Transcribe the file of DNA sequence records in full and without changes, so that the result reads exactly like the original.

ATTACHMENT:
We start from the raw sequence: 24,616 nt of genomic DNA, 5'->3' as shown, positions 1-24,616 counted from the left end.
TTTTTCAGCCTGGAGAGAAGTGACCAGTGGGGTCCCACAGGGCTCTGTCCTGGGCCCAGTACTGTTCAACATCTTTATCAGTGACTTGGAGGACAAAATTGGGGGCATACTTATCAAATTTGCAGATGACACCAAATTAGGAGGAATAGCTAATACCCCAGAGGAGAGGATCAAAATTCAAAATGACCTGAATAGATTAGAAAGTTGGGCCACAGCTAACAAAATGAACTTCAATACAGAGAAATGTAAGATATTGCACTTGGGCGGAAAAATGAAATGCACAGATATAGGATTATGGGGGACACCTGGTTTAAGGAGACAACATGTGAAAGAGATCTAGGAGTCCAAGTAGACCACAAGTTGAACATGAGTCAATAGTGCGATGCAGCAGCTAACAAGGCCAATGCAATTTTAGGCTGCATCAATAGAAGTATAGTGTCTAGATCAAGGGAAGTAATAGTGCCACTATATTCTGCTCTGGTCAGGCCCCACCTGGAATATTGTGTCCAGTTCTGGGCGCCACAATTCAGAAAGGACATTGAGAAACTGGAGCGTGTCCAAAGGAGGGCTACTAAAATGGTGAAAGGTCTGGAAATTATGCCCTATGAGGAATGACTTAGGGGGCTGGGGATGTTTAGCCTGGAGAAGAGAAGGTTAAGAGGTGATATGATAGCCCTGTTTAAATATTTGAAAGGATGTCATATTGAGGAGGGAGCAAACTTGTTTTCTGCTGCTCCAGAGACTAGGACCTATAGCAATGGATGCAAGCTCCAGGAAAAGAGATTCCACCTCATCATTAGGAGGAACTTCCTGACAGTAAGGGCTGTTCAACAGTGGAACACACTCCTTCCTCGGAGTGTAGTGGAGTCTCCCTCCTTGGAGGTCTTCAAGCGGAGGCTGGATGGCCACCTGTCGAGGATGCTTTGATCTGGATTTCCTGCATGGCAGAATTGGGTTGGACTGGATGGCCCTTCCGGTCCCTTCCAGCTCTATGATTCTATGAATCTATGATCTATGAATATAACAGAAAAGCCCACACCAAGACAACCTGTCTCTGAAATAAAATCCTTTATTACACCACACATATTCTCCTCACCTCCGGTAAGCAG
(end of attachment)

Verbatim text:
We start from the raw sequence: 24,616 nt of genomic DNA, 5'->3' as shown, positions 1-24,616 counted from the left end.
TTTTTCAGCCTGGAGAGAAGTGACCAGTGGGGTCCCACAGGGCTCTGTCCTGGGCCCAGTACTGTTCAACATCTTTATCAGTGACTTGGAGGACAAAATTGGGGGCATACTTATCAAATTTGCAGATGACACCAAATTAGGAGGAATAGCTAATACCCCAGAGGAGAGGATCAAAATTCAAAATGACCTGAATAGATTAGAAAGTTGGGCCACAGCTAACAAAATGAACTTCAATACAGAGAAATGTAAGATATTGCACTTGGGCGGAAAAATGAAATGCACAGATATAGGATTATGGGGGACACCTGGTTTAAGGAGACAACATGTGAAAGAGATCTAGGAGTCCAAGTAGACCACAAGTTGAACATGAGTCAATAGTGCGATGCAGCAGCTAACAAGGCCAATGCAATTTTAGGCTGCATCAATAGAAGTATAGTGTCTAGATCAAGGGAAGTAATAGTGCCACTATATTCTGCTCTGGTCAGGCCCCACCTGGAATATTGTGTCCAGTTCTGGGCGCCACAATTCAGAAAGGACATTGAGAAACTGGAGCGTGTCCAAAGGAGGGCTACTAAAATGGTGAAAGGTCTGGAAATTATGCCCTATGAGGAATGACTTAGGGGGCTGGGGATGTTTAGCCTGGAGAAGAGAAGGTTAAGAGGTGATATGATAGCCCTGTTTAAATATTTGAAAGGATGTCATATTGAGGAGGGAGCAAACTTGTTTTCTGCTGCTCCAGAGACTAGGACCTATAGCAATGGATGCAAGCTCCAGGAAAAGAGATTCCACCTCATCATTAGGAGGAACTTCCTGACAGTAAGGGCTGTTCAACAGTGGAACACACTCCTTCCTCGGAGTGTAGTGGAGTCTCCCTCCTTGGAGGTCTTCAAGCGGAGGCTGGATGGCCACCTGTCGAGGATGCTTTGATCTGGATTTCCTGCATGGCAGAATTGGGTTGGACTGGATGGCCCTTCCGGTCCCTTCCAGCTCTATGATTCTATGAATCTATGATCTATGAATATAACAGAAAAGCCCACACCAAGACAACCTGTCTCTGAAATAAAATCCTTTATTACACCACACATATTCTCCTCACCTCCGGTAAGCAG